Principles make us effective. Techniques make us efficient. Why would we want our Jill to be efficient without being effective first? And if all of this is true, why would I train adults any differently? Why would I show them all the techniques and none of the principles? Why would I try to make them efficient before making them effective? Techniques on their own don’t work. And what’s worse, they can be lethal to us if utilized that way. To be effective, techniques must be powered, driven, applied by principle; gas is not the principle behind a car, the combustion within its engine is.

So, when asked “how” I would use my warhammer the answer was simple - with Taijutsu. But the better question, “how do you not know how?” is answered by our training perspective. Are there warhammer techniques out there? Yes, Shinden Fudo Ryu has some. Do I know any of them? Not yet, but I imagine I will at some point. Does it matter in the interim? Not really. When we can clearly comprehend the principles, opportunity and advantage become apparent, allowing us to capture the kukan in the right place, in the right way, and most importantly, at the right time. Techniques then fit into the captured space.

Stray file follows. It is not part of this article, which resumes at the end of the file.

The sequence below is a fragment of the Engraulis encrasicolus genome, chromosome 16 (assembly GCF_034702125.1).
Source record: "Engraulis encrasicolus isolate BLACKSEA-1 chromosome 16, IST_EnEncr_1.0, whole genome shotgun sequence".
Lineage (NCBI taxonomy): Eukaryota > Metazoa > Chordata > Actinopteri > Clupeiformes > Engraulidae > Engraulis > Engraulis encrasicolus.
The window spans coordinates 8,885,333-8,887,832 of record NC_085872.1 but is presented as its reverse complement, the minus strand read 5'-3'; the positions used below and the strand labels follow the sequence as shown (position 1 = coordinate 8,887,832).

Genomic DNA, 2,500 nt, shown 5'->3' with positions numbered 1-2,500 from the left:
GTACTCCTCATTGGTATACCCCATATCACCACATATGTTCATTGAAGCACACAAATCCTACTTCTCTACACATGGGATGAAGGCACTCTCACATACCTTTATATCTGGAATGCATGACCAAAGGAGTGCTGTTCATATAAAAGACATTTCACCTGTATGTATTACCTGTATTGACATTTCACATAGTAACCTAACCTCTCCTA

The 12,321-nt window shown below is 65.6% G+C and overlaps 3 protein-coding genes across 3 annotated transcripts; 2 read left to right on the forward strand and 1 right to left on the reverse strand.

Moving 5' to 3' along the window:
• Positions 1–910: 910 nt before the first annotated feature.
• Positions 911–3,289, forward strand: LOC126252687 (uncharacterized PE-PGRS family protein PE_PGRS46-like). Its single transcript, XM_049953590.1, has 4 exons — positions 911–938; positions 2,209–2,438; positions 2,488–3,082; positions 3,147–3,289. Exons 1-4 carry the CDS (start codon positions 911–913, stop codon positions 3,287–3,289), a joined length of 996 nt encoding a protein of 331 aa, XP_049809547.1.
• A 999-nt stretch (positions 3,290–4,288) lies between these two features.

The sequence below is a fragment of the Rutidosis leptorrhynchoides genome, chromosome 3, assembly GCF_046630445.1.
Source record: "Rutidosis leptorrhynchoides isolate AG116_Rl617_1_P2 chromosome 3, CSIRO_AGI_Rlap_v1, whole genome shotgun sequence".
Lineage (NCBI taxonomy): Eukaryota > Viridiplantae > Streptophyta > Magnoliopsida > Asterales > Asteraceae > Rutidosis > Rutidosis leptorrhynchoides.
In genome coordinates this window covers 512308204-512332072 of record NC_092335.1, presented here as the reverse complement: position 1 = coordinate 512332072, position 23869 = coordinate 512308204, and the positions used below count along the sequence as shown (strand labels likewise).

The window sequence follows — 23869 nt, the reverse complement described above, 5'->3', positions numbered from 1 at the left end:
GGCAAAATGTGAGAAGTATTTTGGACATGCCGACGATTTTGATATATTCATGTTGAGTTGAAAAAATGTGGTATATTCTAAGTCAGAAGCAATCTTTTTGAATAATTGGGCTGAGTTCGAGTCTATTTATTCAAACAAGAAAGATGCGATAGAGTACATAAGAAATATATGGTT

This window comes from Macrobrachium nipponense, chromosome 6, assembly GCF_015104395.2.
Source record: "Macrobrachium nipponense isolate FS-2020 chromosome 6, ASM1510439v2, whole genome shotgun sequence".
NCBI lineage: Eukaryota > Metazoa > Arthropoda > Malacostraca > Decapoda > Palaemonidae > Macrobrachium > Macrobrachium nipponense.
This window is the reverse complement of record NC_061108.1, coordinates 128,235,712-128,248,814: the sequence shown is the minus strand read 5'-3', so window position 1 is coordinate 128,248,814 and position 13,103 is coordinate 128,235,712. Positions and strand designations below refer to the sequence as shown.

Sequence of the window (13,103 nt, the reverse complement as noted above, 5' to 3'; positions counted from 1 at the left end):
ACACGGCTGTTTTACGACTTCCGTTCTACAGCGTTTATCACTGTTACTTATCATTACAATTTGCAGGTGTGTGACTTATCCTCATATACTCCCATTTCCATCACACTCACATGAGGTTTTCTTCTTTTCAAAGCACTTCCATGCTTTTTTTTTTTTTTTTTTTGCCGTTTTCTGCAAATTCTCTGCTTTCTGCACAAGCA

Now, don’t get me wrong, I’m certainly not saying we shouldn’t master our most fundamental models – the Kihon, Kihon Happo, and Sanshin are remarkable tools to expose and enlighten us to principle. But memorizing and programming their techniques, or any techniques, as solutions to lethal questions is, to me, leading us precisely to “how do you not know how,” where we must be instructed on every aspect of training, told and directed by the numbers as to how to move, how to respond, and in essence, how to think. Reacting with pre-programmed responses has never seemed as important to me as creating a spontaneous moment through principle that we can take advantage of.

The techniques of our art are there to guide us through the mountains and pitfalls in our understanding of advantage. Position, leverage, and initiative are the adjustments we make in our application of technique. But if we cannot recognize those foundational concepts, if our movement becomes myopic and intent on ‘winning,’ we lose the vitality of the kukan, and the space around us contracts, choking us of the few precious moments we may need to get home to Jill.